Guide to Study Abroad in Canada

This is a compilation of everything you need to know about studying abroad in Canada, how you can get a student visa to study abroad in Canada, how you can move to Canada after gaining your admission, why you should consider studying in Canada, and all the glitz about Canada.

Guide to Study Abroad in Canada

Studying in Italy, Germany, or France is a wonderful experience, but it’s not always a walk in the park: as an international student from the U.S., you’ll encounter the language barrier, a potentially confusing new culture, and a ton of bureaucracy, all of which can put a damper on your experience.

On average, an undergraduate course in Canada costs half of what it costs in the U.S., ranging from $4,500 to $13,000 per year. While international transplants often have to pay slightly higher fees, the average international student still only shells out about $16,700 per year for their studies in Canada, which is 30 percent less than the $25,000 per year that out-of-state tuition costs at public universities in the U.S. It’s no wonder that about 9,000 U.S. students per year decide to go north to college. That number is also rising: Since the 2016 presidential election, applications from Americans have increased by as much as 80 per cent at some Canadian universities.

Interested, huh? Here is our complete step-by-step guide on studyingabroad in Canada.

1. Decide where you want to live
As the second largest country in the world by landmass, Canada offers various landscapes, climates, and cultures. If you’re not a fan of the cold, you should head to the western parts of British Columbia, where there’s a moderate oceanic climate. The cities of Victoria and Vancouver are the least icy in the country. Vancouver is also great for skiers: On a five-hour trip, you have access to six ski resorts.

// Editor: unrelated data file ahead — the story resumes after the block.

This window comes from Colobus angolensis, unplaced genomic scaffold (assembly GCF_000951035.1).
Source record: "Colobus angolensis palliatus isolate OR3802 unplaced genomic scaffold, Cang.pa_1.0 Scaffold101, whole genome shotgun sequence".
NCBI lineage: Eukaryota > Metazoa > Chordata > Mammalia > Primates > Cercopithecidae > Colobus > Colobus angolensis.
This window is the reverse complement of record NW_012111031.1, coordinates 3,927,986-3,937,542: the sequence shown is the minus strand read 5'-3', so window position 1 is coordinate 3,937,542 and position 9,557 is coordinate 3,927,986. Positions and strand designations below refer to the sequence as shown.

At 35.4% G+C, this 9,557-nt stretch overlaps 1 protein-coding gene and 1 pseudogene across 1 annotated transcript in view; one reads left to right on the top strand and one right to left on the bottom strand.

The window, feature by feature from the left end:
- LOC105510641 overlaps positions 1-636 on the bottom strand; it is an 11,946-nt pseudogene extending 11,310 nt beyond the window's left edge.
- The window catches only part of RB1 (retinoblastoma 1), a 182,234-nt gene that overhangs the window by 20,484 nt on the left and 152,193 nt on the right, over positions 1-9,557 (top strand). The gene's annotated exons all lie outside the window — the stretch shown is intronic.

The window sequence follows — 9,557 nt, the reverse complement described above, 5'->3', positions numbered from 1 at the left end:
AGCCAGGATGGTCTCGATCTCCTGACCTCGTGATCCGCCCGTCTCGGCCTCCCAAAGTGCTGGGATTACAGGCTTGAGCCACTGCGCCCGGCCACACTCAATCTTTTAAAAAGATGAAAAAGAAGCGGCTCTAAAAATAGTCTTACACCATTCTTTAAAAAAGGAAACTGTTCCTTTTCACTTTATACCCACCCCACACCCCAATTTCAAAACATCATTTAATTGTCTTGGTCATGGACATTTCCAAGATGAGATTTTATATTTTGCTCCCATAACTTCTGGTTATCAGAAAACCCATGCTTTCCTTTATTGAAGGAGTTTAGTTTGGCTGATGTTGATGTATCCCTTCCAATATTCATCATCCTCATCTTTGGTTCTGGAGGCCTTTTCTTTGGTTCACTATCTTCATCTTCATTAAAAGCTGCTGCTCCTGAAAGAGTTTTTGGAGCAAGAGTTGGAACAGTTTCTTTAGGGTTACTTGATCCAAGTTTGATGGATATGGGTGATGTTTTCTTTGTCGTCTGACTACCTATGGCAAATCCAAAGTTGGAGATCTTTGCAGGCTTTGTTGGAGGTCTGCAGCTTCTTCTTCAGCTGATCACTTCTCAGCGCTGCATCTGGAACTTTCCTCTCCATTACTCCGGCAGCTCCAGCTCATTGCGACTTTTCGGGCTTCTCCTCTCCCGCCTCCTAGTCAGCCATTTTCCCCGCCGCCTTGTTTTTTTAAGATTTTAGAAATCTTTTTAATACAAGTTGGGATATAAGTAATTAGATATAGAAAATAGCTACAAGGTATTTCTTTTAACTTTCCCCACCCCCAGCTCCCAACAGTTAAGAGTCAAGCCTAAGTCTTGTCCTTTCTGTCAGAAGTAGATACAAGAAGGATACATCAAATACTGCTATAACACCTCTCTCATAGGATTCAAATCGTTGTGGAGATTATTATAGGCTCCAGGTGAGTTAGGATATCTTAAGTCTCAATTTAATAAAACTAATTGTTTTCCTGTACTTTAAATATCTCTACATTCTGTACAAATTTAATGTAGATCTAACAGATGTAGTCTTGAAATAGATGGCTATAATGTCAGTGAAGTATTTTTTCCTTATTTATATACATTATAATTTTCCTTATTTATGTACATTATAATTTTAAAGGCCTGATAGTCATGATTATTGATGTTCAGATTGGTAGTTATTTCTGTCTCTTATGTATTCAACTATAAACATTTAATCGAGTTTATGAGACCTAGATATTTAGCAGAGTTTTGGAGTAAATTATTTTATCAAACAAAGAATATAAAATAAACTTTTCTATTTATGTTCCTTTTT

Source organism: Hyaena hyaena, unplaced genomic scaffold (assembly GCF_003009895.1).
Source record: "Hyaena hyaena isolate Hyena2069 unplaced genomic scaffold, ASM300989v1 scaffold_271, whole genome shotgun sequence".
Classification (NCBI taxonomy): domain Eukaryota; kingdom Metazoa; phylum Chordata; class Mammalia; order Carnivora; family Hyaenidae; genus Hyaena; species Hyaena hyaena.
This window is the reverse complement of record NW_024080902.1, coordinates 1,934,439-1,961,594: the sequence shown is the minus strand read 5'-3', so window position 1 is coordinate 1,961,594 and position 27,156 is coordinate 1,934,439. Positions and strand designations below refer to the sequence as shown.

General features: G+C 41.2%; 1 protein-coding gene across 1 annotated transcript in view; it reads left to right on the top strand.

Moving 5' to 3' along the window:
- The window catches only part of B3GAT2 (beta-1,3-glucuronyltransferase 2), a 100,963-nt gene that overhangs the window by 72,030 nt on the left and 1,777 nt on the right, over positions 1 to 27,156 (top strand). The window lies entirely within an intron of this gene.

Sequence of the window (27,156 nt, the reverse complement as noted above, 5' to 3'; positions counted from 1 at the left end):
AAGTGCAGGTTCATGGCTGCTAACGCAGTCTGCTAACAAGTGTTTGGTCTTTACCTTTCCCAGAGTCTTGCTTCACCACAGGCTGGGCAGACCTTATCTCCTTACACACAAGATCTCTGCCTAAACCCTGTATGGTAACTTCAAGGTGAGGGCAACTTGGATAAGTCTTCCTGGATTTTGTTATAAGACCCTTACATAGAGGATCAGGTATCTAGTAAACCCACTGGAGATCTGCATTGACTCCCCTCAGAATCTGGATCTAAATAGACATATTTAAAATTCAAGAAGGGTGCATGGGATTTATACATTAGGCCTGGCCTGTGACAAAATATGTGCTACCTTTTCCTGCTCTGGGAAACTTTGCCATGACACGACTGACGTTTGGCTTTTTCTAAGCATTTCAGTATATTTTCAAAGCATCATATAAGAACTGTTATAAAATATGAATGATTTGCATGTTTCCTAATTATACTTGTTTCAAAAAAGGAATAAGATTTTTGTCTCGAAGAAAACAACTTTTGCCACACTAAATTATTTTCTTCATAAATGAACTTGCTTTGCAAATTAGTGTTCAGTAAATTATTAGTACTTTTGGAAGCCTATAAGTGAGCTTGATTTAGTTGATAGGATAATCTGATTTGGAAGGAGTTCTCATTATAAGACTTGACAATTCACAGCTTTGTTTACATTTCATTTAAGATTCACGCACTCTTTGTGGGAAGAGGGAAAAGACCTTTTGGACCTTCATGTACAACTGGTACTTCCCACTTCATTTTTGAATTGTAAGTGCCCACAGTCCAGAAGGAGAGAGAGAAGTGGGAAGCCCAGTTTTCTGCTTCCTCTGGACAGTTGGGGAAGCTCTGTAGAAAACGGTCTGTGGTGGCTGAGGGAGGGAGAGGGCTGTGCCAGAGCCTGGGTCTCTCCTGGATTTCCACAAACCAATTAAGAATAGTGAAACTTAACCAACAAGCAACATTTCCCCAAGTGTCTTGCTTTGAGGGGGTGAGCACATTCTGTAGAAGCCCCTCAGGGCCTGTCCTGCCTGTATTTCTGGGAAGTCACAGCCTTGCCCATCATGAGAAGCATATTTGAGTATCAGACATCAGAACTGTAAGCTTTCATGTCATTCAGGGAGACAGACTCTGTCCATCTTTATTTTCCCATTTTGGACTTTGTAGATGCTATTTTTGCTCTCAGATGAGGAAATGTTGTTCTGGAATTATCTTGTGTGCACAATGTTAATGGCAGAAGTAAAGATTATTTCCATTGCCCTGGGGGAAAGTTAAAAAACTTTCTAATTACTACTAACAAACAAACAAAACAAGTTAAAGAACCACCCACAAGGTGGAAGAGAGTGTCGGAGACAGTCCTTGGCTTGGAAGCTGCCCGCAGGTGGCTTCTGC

2. Research Your College Options
Canada is home to ninety-two universities and 175 community colleges. In total, they offer over ten thousand different undergraduate and graduate programs, many of them world-renowned. This year, twenty-six Canadian institutions entered the annual “Times” Higher Education Magazine’s World University Rankings. Some of the most reputable Canadian schools are the University of Alberta, the University of British Columbia, the University of Toronto, the University of Montreal, and McGill University. Other notable schools include the University of Calgary, Concordia University, McMaster University, Queen’s University, York University, and the University of Waterloo.

If you like the idea of a Canadian education but prefer to be in a warm climate for at least part of your studies, you should look into the Canadian University of Dubai. While CUD is located in the United Arab Emirates, the university operates under the Canadian system. This means thattransferring credits between Canadian institutions is easy.

3. Apply to Multiple Schools
Applying to a Canadian university is very similar to applying to an American one, with an emphasis on high school grades, personal essays, and letters of recommendation. It’s a good idea to apply to multiple schools, from safety schools to matches and outreach. Check each school’s application process separately.

4. Get a Student
Visa All international students who enroll in a school in Canada need a student visa, which is known as a Canadian study permit. The application costs $115 and can be done online through the Citizenship and Immigration Canada website.

You will need to provide a scanned copy of your approval letter from your university, as well as proof of finances to support your studies in Canada. You may also need a police certificate stating that you have no criminal record. Americans generally do not need to submit medical records. Be sure to apply well in advance of the start date of your studies. The processing time for study permits for U.S.

5. Moving to Canada
Take your flight or start your car, cross the border and arrive in your new Canadian college town!

There may not be much Greek life to speak of as it is not typical in Canada, but instead you can participate in many other university activities and enjoy all the new experiences of living in another country.

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